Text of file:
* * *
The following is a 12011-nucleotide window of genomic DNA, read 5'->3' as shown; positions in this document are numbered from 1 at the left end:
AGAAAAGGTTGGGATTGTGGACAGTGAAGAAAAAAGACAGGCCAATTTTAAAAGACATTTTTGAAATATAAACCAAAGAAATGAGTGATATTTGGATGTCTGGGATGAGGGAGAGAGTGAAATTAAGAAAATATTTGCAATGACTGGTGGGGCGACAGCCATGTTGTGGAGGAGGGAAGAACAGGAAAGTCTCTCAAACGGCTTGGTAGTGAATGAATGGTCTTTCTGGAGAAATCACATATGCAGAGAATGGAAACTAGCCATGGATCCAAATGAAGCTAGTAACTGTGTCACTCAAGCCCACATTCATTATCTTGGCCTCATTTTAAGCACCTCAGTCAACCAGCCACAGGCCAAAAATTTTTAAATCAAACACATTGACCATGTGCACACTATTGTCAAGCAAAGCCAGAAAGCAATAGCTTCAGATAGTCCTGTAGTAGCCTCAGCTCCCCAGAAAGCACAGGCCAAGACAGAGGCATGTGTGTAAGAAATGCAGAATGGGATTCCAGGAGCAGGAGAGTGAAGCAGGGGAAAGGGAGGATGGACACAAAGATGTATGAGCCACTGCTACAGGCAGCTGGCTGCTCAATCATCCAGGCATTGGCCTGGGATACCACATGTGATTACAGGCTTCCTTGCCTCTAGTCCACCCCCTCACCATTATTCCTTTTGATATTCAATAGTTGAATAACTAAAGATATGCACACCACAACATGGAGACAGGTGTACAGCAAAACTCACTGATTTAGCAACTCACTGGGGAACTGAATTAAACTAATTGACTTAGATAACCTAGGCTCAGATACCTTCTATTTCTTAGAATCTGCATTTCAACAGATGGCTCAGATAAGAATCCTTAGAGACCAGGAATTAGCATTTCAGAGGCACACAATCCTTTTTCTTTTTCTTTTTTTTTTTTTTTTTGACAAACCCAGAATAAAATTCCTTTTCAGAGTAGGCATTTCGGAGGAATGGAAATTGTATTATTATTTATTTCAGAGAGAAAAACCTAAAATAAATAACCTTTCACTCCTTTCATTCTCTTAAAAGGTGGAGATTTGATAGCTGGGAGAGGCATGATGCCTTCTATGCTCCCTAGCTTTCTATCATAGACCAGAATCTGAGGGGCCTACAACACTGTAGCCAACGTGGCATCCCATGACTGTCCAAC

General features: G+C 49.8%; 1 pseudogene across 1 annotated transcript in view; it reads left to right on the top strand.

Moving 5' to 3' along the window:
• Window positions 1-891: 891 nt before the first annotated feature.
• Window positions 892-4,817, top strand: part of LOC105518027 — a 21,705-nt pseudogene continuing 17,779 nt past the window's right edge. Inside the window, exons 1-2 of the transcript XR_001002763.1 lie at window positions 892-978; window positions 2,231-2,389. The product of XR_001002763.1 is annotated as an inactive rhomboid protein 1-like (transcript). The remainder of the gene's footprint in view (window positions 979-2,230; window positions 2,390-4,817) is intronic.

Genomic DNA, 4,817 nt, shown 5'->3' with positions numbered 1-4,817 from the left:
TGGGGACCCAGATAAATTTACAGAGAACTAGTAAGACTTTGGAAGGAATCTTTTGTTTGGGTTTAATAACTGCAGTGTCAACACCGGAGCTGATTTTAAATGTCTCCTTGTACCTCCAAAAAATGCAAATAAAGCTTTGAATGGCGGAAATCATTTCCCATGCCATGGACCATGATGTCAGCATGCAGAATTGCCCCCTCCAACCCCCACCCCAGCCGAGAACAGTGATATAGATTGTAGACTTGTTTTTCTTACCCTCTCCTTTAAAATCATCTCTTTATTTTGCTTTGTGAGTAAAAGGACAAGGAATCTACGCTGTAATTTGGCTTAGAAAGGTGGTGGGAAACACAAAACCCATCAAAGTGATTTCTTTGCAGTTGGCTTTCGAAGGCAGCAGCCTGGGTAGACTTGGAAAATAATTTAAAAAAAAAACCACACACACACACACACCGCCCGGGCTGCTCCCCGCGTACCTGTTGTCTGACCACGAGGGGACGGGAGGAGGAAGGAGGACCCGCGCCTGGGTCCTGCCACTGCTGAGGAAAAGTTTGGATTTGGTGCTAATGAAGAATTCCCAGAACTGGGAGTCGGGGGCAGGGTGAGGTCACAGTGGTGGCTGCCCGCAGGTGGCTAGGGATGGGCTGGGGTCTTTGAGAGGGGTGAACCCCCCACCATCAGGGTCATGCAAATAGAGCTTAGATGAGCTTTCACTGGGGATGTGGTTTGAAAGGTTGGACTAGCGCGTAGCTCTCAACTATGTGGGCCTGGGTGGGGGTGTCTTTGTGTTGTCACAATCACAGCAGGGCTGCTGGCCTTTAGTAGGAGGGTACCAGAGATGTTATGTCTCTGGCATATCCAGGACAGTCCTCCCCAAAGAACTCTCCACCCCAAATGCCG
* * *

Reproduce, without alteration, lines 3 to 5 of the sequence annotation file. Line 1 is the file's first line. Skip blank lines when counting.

General features: G+C 49.8%; 1 pseudogene across 1 annotated transcript in view; it reads left to right on the top strand.

Moving 5' to 3' along the window:
• Window positions 1-891: 891 nt before the first annotated feature.